Get answers to your Breast Cancer questions.
As breast cancer experts at the University of Maryland Greenebaum Cancer Center, we recognize that the recently announced changes in recommendations for breast cancer screening from the United States Preventive Services Task Force (USPSTF) have created a great deal of confusion among both the public and health care professionals about the best way to screen for breast cancer.
In the last two decades, screening mammography and advances in treatment have contributed to decreasing the number of women dying from breast cancer. With early diagnosis through mammography, women have more surgical options, allowing for conservative treatment more often than mastectomy. It has been well documented that screening mammograms improve survival of women with breast cancer.
After carefully reviewing the data upon which the Task Force based its revised guidelines, we recommend no change in our existing screening guidelines. We continue to adhere to the current American Cancer Society and American College of Radiology policies regarding mammographic screening.
Specifically, we continue to recommend yearly mammograms starting at age 40 for women at average risk for breast cancer and continuing for as long as a woman is in good health. We believe that a screening mammogram provides the best tool for early detection, when treatment is most effective.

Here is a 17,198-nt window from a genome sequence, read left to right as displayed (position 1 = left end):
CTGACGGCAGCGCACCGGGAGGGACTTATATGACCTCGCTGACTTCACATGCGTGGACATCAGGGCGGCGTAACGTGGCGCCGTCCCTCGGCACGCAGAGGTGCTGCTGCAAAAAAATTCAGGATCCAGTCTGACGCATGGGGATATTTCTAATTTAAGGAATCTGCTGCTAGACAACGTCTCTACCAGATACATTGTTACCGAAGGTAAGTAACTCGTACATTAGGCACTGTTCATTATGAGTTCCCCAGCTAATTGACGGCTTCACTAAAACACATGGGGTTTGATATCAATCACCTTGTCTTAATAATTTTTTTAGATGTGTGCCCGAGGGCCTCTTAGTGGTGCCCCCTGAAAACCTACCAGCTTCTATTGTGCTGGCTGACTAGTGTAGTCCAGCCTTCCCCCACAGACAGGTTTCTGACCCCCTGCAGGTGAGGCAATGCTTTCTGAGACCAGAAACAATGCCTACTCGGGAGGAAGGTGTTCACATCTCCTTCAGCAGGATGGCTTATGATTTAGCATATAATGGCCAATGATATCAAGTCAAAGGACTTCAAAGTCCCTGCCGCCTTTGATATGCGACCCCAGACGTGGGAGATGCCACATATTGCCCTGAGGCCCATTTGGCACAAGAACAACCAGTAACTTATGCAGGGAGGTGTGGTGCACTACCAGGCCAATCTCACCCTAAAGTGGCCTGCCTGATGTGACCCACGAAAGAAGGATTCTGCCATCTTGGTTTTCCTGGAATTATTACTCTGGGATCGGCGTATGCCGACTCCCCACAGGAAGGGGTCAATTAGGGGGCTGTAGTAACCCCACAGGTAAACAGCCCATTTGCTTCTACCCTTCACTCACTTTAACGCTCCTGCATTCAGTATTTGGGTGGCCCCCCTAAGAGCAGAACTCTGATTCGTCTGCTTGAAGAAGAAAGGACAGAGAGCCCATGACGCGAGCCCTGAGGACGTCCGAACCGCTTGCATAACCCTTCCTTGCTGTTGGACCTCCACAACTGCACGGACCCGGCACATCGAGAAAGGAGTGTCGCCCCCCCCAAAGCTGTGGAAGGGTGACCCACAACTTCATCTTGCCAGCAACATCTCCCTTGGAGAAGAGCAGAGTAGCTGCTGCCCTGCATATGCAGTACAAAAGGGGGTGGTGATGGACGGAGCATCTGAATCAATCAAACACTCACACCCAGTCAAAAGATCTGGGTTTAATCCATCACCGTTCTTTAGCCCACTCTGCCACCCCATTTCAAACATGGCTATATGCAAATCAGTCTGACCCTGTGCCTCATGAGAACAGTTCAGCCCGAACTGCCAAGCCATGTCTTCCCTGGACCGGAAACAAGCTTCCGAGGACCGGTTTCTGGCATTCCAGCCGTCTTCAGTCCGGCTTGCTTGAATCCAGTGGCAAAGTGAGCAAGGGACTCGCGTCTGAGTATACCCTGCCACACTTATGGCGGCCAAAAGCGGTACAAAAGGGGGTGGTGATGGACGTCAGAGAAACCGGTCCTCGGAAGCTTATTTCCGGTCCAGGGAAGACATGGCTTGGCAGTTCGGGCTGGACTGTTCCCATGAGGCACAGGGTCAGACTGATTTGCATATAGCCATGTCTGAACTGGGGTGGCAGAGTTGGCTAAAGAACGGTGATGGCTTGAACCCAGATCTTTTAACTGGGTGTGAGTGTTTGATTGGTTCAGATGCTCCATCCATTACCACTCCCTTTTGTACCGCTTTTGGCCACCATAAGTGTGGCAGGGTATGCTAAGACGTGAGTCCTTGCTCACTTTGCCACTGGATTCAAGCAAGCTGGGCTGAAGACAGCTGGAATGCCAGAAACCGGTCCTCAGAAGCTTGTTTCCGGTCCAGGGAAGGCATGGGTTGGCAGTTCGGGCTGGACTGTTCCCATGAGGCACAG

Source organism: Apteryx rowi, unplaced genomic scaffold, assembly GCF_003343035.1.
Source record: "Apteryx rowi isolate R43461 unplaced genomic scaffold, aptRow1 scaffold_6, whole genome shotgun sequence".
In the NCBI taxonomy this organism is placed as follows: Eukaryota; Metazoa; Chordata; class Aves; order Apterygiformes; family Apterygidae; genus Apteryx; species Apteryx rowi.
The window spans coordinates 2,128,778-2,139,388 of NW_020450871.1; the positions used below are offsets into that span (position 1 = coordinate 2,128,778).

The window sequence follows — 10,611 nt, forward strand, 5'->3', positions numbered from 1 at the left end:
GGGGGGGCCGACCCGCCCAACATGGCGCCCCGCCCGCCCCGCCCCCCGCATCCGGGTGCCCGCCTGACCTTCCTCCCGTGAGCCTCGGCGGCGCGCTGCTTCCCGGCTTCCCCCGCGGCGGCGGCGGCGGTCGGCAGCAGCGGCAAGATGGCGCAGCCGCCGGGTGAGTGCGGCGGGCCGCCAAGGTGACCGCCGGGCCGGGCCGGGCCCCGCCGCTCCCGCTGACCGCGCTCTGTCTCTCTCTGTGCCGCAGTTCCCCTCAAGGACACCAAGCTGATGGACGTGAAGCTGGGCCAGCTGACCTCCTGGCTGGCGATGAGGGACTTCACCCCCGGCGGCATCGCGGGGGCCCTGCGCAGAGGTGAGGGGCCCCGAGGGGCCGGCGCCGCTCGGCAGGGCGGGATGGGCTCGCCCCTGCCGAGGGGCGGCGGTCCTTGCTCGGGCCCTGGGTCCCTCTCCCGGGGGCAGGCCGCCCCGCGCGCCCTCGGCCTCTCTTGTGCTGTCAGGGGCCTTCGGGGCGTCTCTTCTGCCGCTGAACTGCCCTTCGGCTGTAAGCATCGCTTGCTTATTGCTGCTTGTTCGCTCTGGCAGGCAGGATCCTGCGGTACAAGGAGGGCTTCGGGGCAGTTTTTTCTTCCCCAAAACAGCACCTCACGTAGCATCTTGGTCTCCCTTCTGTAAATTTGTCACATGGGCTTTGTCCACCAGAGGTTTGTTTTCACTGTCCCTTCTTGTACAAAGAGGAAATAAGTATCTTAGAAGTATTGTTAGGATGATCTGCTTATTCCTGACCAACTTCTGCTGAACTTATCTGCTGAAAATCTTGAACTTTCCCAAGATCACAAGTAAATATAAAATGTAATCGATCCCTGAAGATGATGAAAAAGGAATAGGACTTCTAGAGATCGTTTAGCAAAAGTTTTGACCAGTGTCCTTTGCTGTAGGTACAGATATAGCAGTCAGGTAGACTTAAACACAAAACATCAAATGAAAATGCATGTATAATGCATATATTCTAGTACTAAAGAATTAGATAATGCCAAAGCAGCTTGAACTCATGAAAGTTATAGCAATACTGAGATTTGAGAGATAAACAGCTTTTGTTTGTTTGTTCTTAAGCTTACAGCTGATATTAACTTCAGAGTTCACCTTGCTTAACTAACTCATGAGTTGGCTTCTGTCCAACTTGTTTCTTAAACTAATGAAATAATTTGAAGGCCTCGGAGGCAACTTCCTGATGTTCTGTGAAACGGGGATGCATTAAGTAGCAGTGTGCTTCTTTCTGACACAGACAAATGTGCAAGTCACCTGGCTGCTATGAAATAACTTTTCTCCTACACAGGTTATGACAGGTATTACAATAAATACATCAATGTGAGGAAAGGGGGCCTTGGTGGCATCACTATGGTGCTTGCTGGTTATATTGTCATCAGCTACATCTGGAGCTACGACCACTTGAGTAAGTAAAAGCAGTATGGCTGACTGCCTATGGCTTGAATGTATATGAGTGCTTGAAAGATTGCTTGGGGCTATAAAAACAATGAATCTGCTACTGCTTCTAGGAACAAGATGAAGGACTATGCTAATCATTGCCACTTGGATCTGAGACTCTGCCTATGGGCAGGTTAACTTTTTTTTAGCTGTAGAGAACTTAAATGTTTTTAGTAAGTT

We also support the practice of yearly Clinical Breast Exam (CBE) by a health professional, which should be part of a periodic health exam, about every three years for women in their 20s and 30s and every year for women age 40 and over.
In addition we continue to believe that breast self-examination (SBE) is an important way for women to become familiar with their bodies and recognize subtle changes in their breasts which may result in early detection of breast problems.
For high risk patients, we continue to offer and support screening mammography and screening breast MRI, according to the American College of Radiology and American Cancer Society guidelines, as well. (See also the National Cancer Institute’s Breast Cancer Risk Assessment Tool.)
The recommendations of the American Cancer Society and American College of Radiology have helped to promote the use of screening mammography and decrease the breast cancer death rate. These new guidelines would penalize subsets of women based on their age and compromise the success achieved until now. While we still need to identify modifiable risk factors and genetic markers to decrease the incidence of breast cancer, research in the radiology field continues to investigate new modalities to improve detection. In the meantime, we need to continue to provide women with the best tests currently available to diagnose early, curable breast cancer.
Katherine Tkaczuk, M.D.
Professor of Medicine
Director, Breast Evaluation and Treatment Program
Cristina Campassi, M.D.
Assistant Professor of Radiology
Interim Director of the Breast Imaging Center